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For payment of Fines and further information regarding the State Debt Recovery Office please visit the website www.sdro.nsw.gov.au
Frequently Asked Questions: Deferral of the Fire and Emergency Services Levy (FESL)
Legislation to defer the FESL and to reinstate the insurance based Emergency Services Levy has been passed by Parliament. The new legislation commenced on 1 July 2017. A copy of the legislation is available on the NSW legislation website: http://www.legislation.nsw.gov.au/#/view/act/2017/32.
The following information is provided by the Office of Local Government in response to frequently asked FESL deferral questions:
1. Will landowners be informed that the FESL is no longer going ahead?
Yes. The Treasurer has signed an Order under the FESL Act requiring councils to provide a specific notice to landowners in July, informing them that the FESL has been deferred. Where practical, this must be included with rates or notices charges.
NSW Treasury has commissioned production of the DL flyer notices, to be sent to all councils’ print houses. Sufficient quantities will be sent to each council to enable advice to all ratepayers who had previously received a FESL classification notice in April. These flyers are to be inserted into July 2017 rates notice envelopes.
There are a small number of properties where councils sent a FESL classification letter in April but will not issue a notice of rates and charges in July. For these, Treasury has asked that councils send address data to Treasury, so that Treasury can organise for postcards to be sent to these properties. The postcards will include the same deferral information as on the flyer.
2. How are software changes being handled?
NSW Treasury is working closely with the eight software providers on system de-configuration, and continues to provide advice to, and seek information from, councils on the processes involved in ensuring FESL is not included on July rates notices.
3. When will the FESL legislation be deferred?
Legislation to defer the FESL, and to reinstate the insurance-based ESL, was passed by Parliament on 22 June. The new legislation commenced on 1 July 2017.
4. What will happen to provisions within FESL Legislation that affect the Local Government Act 1993 (i.e., section 511A regarding catching up of income lost due to reductions in valuation)?
The legislation provides that the changes that were implemented as part of the original FESL Legislation (such as section 511A) will remain in the Local Government Act 1993.
5. Will councils continue to be reimbursed for costs?
Yes. Councils have incurred the majority of costs identified under the cost framework and have already been reimbursed via round 1 and round 2 payments to Councils.
OLG will process a third payment on behalf of NSW Treasury on 30 June. NSW Treasury will write to each council individually to advise of the amount of the third payment, and provide a summary of the three payments, and itemise amounts across each of the cost heads.
6. Will Councils continue to manage and update the FESL land classification data?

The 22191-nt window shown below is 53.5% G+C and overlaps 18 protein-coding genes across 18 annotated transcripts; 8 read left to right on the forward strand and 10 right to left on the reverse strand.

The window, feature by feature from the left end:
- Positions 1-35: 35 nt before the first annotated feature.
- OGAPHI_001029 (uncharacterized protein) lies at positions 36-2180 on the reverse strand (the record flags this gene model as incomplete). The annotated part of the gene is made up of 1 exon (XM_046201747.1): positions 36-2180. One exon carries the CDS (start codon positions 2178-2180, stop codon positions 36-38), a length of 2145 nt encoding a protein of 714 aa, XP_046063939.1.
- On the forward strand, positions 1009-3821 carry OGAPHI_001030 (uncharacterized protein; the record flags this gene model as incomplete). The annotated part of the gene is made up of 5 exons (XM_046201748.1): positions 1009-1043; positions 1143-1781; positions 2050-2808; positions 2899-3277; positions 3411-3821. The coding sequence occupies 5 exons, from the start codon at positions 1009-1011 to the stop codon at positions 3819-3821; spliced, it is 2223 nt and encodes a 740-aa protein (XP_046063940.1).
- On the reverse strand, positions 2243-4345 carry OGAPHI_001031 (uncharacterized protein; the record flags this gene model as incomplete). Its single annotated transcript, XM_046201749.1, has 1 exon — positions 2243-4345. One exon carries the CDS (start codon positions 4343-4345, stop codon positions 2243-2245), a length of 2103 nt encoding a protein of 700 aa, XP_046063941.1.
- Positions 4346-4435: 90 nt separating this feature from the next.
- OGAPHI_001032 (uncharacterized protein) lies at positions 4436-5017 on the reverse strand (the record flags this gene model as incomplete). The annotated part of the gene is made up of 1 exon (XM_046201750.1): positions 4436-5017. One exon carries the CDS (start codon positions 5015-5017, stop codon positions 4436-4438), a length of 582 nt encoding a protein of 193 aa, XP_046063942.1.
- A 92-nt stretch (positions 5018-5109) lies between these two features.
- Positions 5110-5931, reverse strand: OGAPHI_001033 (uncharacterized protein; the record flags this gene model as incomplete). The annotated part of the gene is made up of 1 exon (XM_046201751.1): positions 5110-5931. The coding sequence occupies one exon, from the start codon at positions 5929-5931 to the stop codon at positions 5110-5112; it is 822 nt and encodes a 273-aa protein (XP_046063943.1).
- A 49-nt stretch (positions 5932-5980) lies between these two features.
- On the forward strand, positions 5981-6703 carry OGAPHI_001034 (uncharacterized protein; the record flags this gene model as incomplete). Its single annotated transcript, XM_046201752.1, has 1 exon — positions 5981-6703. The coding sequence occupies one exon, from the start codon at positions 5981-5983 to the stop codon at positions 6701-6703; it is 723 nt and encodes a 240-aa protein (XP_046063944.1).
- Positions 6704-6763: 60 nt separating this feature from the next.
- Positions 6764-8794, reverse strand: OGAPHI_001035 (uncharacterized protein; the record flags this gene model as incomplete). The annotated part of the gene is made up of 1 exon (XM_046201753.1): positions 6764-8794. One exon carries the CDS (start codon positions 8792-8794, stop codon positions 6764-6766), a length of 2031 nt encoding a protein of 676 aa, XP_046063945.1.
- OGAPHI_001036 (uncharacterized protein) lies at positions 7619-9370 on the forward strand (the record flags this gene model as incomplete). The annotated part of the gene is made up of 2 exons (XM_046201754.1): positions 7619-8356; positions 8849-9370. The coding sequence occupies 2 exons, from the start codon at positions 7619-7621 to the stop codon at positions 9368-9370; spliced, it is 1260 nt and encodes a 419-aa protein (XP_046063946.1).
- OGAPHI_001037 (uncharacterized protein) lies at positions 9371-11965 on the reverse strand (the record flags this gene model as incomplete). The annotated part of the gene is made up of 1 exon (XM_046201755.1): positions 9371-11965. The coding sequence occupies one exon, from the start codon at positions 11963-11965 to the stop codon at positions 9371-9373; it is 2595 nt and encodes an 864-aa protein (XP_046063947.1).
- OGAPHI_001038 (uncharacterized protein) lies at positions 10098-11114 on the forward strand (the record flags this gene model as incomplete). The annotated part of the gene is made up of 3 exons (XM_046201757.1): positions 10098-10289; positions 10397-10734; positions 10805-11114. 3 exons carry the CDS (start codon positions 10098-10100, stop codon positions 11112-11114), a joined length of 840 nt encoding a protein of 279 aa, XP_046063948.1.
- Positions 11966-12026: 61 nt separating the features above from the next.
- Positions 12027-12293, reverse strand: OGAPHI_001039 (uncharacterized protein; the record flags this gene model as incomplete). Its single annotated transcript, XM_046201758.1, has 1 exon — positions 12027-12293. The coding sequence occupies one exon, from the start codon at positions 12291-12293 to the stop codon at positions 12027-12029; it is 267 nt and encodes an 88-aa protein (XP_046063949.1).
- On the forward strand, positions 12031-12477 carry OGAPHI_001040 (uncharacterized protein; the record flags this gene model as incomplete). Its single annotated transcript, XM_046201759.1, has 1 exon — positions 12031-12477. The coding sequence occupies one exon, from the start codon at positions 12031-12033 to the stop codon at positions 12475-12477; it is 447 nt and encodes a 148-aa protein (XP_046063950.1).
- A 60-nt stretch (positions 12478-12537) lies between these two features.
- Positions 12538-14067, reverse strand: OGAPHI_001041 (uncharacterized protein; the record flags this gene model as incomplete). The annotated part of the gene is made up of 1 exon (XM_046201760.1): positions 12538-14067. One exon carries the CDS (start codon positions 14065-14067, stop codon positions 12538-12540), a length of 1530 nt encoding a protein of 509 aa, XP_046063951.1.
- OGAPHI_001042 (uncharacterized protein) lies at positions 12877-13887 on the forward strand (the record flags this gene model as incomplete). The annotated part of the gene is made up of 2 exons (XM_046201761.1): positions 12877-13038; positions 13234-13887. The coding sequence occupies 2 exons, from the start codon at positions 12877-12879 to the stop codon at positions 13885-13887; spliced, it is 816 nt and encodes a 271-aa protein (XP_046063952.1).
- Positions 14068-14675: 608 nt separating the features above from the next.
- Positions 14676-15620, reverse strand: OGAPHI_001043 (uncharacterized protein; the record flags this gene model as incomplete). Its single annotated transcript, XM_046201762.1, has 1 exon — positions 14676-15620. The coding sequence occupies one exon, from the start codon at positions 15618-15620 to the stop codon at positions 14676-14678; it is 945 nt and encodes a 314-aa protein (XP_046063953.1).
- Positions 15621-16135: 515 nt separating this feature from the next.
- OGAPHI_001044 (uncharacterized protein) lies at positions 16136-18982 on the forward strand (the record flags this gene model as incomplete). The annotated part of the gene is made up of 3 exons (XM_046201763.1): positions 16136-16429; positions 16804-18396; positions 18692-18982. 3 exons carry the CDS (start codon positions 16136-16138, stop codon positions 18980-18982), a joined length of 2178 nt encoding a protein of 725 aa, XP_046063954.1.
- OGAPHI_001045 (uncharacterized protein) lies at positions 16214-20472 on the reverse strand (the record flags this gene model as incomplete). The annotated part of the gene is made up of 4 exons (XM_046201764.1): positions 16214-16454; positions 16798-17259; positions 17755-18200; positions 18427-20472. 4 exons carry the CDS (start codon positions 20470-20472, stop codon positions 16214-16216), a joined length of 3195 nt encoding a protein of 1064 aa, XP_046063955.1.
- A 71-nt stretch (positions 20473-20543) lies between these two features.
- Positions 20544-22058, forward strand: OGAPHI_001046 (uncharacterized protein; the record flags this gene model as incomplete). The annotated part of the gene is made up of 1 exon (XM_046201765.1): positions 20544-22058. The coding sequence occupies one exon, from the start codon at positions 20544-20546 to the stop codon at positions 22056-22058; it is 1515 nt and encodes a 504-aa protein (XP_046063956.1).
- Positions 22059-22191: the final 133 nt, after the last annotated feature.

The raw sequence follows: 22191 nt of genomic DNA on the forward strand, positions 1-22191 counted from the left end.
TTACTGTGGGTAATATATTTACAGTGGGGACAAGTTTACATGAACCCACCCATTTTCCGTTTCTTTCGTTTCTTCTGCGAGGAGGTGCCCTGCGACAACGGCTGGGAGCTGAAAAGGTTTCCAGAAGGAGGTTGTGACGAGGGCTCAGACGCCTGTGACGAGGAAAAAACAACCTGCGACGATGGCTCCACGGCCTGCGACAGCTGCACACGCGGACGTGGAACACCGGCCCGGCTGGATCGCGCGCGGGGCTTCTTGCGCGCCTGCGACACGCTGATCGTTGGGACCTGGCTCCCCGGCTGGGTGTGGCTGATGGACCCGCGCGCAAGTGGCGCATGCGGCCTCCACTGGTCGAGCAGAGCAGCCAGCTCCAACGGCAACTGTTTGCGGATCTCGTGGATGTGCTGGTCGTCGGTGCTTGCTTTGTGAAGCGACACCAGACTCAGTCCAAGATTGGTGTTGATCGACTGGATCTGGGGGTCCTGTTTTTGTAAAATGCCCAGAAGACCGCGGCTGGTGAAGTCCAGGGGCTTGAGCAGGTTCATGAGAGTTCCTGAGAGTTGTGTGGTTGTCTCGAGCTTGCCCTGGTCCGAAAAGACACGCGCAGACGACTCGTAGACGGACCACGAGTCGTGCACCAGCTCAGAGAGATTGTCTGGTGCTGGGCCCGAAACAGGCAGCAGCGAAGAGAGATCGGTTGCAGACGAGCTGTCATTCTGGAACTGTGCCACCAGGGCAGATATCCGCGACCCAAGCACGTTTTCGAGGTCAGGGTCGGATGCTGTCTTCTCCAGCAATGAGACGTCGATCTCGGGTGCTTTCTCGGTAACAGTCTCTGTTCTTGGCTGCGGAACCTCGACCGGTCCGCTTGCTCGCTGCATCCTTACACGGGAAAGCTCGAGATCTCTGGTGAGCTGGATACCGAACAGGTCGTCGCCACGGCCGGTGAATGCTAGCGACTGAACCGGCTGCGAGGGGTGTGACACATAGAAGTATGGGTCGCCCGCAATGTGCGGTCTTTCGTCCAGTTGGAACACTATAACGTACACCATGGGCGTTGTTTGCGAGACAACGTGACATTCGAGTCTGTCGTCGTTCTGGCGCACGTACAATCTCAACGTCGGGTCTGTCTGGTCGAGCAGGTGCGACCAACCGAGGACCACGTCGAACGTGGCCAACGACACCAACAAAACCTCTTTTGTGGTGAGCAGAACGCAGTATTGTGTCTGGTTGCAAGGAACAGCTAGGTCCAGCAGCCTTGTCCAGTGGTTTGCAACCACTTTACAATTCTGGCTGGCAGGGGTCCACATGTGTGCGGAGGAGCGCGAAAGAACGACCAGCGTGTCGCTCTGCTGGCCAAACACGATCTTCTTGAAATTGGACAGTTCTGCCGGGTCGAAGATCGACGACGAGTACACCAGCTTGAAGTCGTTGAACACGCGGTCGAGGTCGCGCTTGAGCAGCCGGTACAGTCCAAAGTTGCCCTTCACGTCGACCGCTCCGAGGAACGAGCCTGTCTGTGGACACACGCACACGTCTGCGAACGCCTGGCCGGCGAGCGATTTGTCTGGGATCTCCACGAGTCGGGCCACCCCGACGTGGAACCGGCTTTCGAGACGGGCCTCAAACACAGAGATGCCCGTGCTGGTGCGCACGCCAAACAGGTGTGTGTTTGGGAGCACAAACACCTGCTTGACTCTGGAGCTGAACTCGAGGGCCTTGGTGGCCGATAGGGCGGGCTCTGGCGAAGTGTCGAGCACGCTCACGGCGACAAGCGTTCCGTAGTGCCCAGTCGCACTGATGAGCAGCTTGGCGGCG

Councils are not required to continually update the FESL land classification data for each property, but are encouraged to keep a record of the classification work done to date. Retaining the data is likely to make the process of re-initiating FESL, as and when the NSW Government determines that this should occur, a smoother process for councils.
7. Will councils continue to pay the 11.7% ESL to the Office of Emergency Management or to the OSR? Will the legislation be changed to this effect?
As provided for under the original FESL legislation, councils will remit the 11.7% council contributions to OSR. OSR has project work underway to manage the transition, and will contact councils further in regard to this, including the question of payment options.
8. When will OSR notify Councils of their ESL contributions?
OSR issued the ESL contribution notice to all councils on 27 April 2017.
9. All properties were revalued as part of the FESL. Can you confirm these new Notice of Valuations continue to form the valuations for rating purposes, or do Councils revert back to the original valuation and cycle which existed pre FESL?
The new valuation cycle was initiated under the Valuation of Land Act 1916 and will remain in place. 1 July 2016 land values issued by the Valuer General are still to be utilised for 2017-18 rating purposes.
10. How long will the FESL hotline and the Insurance Monitor remain in place?
NSW Treasury anticipates that the FESL hotline (1300 78 78 72) will remain live until 31 August 2017.
The Emergency Services Levy Insurance Monitor (Insurance Monitor) will continue to operate until 30 June 2020. It is an independent statutory authority, established to provide consumer protections as part of the NSW Government’s emergency services levy funding reform. Landowners with questions about their insurance policies should be directed to the Insurance Monitor. More information about the role of the Monitor is available on its website at: www.eslinsurancemonitor.nsw.gov.au.
11. Council has pending applications to review the classification of land for the Levy. Does Council suspend the review of classifications and does council need to reimburse application fees paid for all reviews whether completed or not?
Council is not required to proceed with these applications but should refund any application fees (up to $50), in the event that any were applied.
12. Are councils required to provide any information to the Office of the Valuer-General to certify compliance with FESL classification obligations?
No, this is no longer required.
13. Where to go for further information?
Office of State Revenue –Property Levy Team 1300 139 817 or firstname.lastname@example.org
Emergency Services Insurance Monitor – 1300 607 723 or www.eslinsurancemonitor.nsw.gov.au